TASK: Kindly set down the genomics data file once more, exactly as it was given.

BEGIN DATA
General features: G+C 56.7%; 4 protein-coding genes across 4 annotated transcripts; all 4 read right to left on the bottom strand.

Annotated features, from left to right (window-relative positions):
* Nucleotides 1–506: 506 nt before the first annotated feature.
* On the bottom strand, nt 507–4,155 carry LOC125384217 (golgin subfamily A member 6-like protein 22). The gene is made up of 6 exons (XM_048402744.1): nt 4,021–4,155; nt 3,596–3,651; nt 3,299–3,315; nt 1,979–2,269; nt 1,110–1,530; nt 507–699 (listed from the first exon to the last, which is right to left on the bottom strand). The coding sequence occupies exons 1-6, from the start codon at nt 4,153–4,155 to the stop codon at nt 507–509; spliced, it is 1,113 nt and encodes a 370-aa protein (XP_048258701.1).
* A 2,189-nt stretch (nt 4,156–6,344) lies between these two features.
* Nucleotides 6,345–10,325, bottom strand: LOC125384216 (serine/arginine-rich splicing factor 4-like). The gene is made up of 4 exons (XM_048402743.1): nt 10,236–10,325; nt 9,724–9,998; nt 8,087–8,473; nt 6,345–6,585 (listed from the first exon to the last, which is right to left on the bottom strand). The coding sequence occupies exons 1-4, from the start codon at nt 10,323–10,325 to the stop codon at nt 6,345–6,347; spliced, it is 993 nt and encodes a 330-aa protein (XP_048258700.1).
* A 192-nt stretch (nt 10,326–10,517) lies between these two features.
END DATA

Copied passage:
General features: G+C 56.7%; 4 protein-coding genes across 4 annotated transcripts; all 4 read right to left on the bottom strand.

Annotated features, from left to right (window-relative positions):
* Nucleotides 1–506: 506 nt before the first annotated feature.
* On the bottom strand, nt 507–4,155 carry LOC125384217 (golgin subfamily A member 6-like protein 22). The gene is made up of 6 exons (XM_048402744.1): nt 4,021–4,155; nt 3,596–3,651; nt 3,299–3,315; nt 1,979–2,269; nt 1,110–1,530; nt 507–699 (listed from the first exon to the last, which is right to left on the bottom strand). The coding sequence occupies exons 1-6, from the start codon at nt 4,153–4,155 to the stop codon at nt 507–509; spliced, it is 1,113 nt and encodes a 370-aa protein (XP_048258701.1).
* A 2,189-nt stretch (nt 4,156–6,344) lies between these two features.
* Nucleotides 6,345–10,325, bottom strand: LOC125384216 (serine/arginine-rich splicing factor 4-like). The gene is made up of 4 exons (XM_048402743.1): nt 10,236–10,325; nt 9,724–9,998; nt 8,087–8,473; nt 6,345–6,585 (listed from the first exon to the last, which is right to left on the bottom strand). The coding sequence occupies exons 1-4, from the start codon at nt 10,323–10,325 to the stop codon at nt 6,345–6,347; spliced, it is 993 nt and encodes a 330-aa protein (XP_048258700.1).
* A 192-nt stretch (nt 10,326–10,517) lies between these two features.